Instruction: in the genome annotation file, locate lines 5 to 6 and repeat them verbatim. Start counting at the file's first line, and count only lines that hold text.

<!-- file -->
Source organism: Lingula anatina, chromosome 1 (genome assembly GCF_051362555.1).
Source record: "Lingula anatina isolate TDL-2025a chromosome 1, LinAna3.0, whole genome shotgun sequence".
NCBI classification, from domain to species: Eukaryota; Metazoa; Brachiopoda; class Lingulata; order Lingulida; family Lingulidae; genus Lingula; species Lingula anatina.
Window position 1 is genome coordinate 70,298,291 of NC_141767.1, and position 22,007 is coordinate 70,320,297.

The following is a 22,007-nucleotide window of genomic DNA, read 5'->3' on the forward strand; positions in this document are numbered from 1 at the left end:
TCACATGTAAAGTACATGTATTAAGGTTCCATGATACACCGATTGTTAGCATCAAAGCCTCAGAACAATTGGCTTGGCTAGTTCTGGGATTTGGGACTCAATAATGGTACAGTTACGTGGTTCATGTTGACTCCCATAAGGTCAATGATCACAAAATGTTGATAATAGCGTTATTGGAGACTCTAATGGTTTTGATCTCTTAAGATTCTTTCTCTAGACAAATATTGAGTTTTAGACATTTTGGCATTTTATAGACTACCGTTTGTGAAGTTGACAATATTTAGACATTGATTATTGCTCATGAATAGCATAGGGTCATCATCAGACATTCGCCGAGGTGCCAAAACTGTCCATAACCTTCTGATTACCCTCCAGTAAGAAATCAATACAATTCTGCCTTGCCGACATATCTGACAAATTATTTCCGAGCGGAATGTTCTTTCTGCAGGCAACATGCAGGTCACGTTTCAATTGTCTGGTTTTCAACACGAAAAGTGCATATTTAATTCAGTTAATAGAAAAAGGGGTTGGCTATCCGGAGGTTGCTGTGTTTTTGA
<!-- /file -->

The following is a 22,007-nucleotide window of genomic DNA, read 5'->3' on the forward strand; positions in this document are numbered from 1 at the left end:
TCACATGTAAAGTACATGTATTAAGGTTCCATGATACACCGATTGTTAGCATCAAAGCCTCAGAACAATTGGCTTGGCTAGTTCTGGGATTTGGGACTCAATAATGGTACAGTTACGTGGTTCATGTTGACTCCCATAAGGTCAATGATCACAAAATGTTGATAATAGCGTTATTGGAGACTCTAATGGTTTTGATCTCTTAAGATTCTTTCTCTAGACAAATATTGAGTTTTAGACATTTTGGCATTTTATAGACTACCGTTTGTGAAGTTGACAATATTTAGACATTGATTATTGCTCATGAATAGCATAGGGTCATCATCAGACATTCGCCGAGGTGCCAAAACTGTCCATAACCTTCTGATTACCCTCCAGTAAGAAATCAATACAATTCTGCCTTGCCGACATATCTGACAAATTATTTCCGAGCGGAATGTTCTTTCTGCAGGCAACATGCAGGTCACGTTTCAATTGTCTGGTTTTCAACACGAAAAGTGCATATTTAATTCAGTTAATAGAAAAAGGGGTTGGCTATCCGGAGGTTGCTGTGTTTTTGA